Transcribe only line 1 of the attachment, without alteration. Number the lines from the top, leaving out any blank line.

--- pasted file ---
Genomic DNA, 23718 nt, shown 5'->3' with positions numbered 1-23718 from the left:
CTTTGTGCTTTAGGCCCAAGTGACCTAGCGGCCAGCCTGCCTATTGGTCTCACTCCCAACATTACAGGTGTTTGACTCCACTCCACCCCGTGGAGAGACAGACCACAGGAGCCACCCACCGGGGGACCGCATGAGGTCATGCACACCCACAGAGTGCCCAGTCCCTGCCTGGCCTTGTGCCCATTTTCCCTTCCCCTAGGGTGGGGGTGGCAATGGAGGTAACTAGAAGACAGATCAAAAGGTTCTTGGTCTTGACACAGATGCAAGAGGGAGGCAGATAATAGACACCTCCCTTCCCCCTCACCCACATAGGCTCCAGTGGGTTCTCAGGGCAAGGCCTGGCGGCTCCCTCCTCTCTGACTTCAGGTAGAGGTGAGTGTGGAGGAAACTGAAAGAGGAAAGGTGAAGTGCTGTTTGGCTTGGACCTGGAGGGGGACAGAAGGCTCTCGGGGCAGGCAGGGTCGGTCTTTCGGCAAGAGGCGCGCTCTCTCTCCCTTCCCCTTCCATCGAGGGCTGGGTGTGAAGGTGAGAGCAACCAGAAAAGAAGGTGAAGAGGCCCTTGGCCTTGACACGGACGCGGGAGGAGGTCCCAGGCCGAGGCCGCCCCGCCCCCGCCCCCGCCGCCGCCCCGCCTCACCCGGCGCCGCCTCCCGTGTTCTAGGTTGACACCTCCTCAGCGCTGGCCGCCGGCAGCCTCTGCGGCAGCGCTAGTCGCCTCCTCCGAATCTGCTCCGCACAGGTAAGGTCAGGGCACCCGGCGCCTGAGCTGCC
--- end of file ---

Genomic DNA, 23718 nt, shown 5'->3' with positions numbered 1-23718 from the left: